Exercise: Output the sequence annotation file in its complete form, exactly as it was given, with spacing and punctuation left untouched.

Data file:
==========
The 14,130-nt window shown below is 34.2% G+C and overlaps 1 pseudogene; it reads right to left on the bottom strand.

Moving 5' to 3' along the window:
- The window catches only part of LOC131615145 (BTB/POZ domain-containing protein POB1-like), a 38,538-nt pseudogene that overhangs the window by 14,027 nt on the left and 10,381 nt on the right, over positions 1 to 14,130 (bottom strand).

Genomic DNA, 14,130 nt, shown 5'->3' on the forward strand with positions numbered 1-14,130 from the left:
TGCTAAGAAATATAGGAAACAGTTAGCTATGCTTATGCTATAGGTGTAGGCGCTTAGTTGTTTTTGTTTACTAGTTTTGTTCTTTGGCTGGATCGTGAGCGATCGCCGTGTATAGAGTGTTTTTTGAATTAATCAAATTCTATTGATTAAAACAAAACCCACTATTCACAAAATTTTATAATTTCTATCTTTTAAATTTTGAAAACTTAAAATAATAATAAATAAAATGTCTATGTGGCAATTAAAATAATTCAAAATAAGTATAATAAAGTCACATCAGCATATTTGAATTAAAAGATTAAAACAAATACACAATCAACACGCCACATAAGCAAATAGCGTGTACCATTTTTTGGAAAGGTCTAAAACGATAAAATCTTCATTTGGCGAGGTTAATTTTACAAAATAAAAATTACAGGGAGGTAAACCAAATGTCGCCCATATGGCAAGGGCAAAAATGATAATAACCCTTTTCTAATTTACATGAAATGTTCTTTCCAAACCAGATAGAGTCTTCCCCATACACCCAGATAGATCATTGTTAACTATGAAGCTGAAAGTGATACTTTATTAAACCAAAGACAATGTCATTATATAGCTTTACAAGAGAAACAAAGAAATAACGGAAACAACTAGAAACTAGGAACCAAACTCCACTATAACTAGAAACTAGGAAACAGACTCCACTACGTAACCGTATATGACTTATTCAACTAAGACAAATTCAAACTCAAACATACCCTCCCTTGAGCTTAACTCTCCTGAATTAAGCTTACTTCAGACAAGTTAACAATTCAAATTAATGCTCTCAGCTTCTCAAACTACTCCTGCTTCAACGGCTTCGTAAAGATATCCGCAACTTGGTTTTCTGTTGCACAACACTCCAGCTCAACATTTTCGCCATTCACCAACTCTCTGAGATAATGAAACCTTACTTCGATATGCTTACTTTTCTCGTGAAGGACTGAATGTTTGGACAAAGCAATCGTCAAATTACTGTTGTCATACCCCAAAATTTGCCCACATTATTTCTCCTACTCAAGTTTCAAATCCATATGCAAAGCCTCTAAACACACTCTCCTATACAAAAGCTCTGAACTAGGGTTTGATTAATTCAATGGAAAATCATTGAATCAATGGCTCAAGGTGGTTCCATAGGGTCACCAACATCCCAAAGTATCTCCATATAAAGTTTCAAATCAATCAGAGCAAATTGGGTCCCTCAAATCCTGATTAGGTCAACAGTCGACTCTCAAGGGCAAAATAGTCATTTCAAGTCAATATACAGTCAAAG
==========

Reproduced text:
The 14,130-nt window shown below is 34.2% G+C and overlaps 1 pseudogene; it reads right to left on the bottom strand.

Moving 5' to 3' along the window:
- The window catches only part of LOC131615145 (BTB/POZ domain-containing protein POB1-like), a 38,538-nt pseudogene that overhangs the window by 14,027 nt on the left and 10,381 nt on the right, over positions 1 to 14,130 (bottom strand).

Genomic DNA, 14,130 nt, shown 5'->3' on the forward strand with positions numbered 1-14,130 from the left:
TGCTAAGAAATATAGGAAACAGTTAGCTATGCTTATGCTATAGGTGTAGGCGCTTAGTTGTTTTTGTTTACTAGTTTTGTTCTTTGGCTGGATCGTGAGCGATCGCCGTGTATAGAGTGTTTTTTGAATTAATCAAATTCTATTGATTAAAACAAAACCCACTATTCACAAAATTTTATAATTTCTATCTTTTAAATTTTGAAAACTTAAAATAATAATAAATAAAATGTCTATGTGGCAATTAAAATAATTCAAAATAAGTATAATAAAGTCACATCAGCATATTTGAATTAAAAGATTAAAACAAATACACAATCAACACGCCACATAAGCAAATAGCGTGTACCATTTTTTGGAAAGGTCTAAAACGATAAAATCTTCATTTGGCGAGGTTAATTTTACAAAATAAAAATTACAGGGAGGTAAACCAAATGTCGCCCATATGGCAAGGGCAAAAATGATAATAACCCTTTTCTAATTTACATGAAATGTTCTTTCCAAACCAGATAGAGTCTTCCCCATACACCCAGATAGATCATTGTTAACTATGAAGCTGAAAGTGATACTTTATTAAACCAAAGACAATGTCATTATATAGCTTTACAAGAGAAACAAAGAAATAACGGAAACAACTAGAAACTAGGAACCAAACTCCACTATAACTAGAAACTAGGAAACAGACTCCACTACGTAACCGTATATGACTTATTCAACTAAGACAAATTCAAACTCAAACATACCCTCCCTTGAGCTTAACTCTCCTGAATTAAGCTTACTTCAGACAAGTTAACAATTCAAATTAATGCTCTCAGCTTCTCAAACTACTCCTGCTTCAACGGCTTCGTAAAGATATCCGCAACTTGGTTTTCTGTTGCACAACACTCCAGCTCAACATTTTCGCCATTCACCAACTCTCTGAGATAATGAAACCTTACTTCGATATGCTTACTTTTCTCGTGAAGGACTGAATGTTTGGACAAAGCAATCGTCAAATTACTGTTGTCATACCCCAAAATTTGCCCACATTATTTCTCCTACTCAAGTTTCAAATCCATATGCAAAGCCTCTAAACACACTCTCCTATACAAAAGCTCTGAACTAGGGTTTGATTAATTCAATGGAAAATCATTGAATCAATGGCTCAAGGTGGTTCCATAGGGTCACCAACATCCCAAAGTATCTCCATATAAAGTTTCAAATCAATCAGAGCAAATTGGGTCCCTCAAATCCTGATTAGGTCAACAGTCGACTCTCAAGGGCAAAATAGTCATTTCAAGTCAATATACAGTCAAAG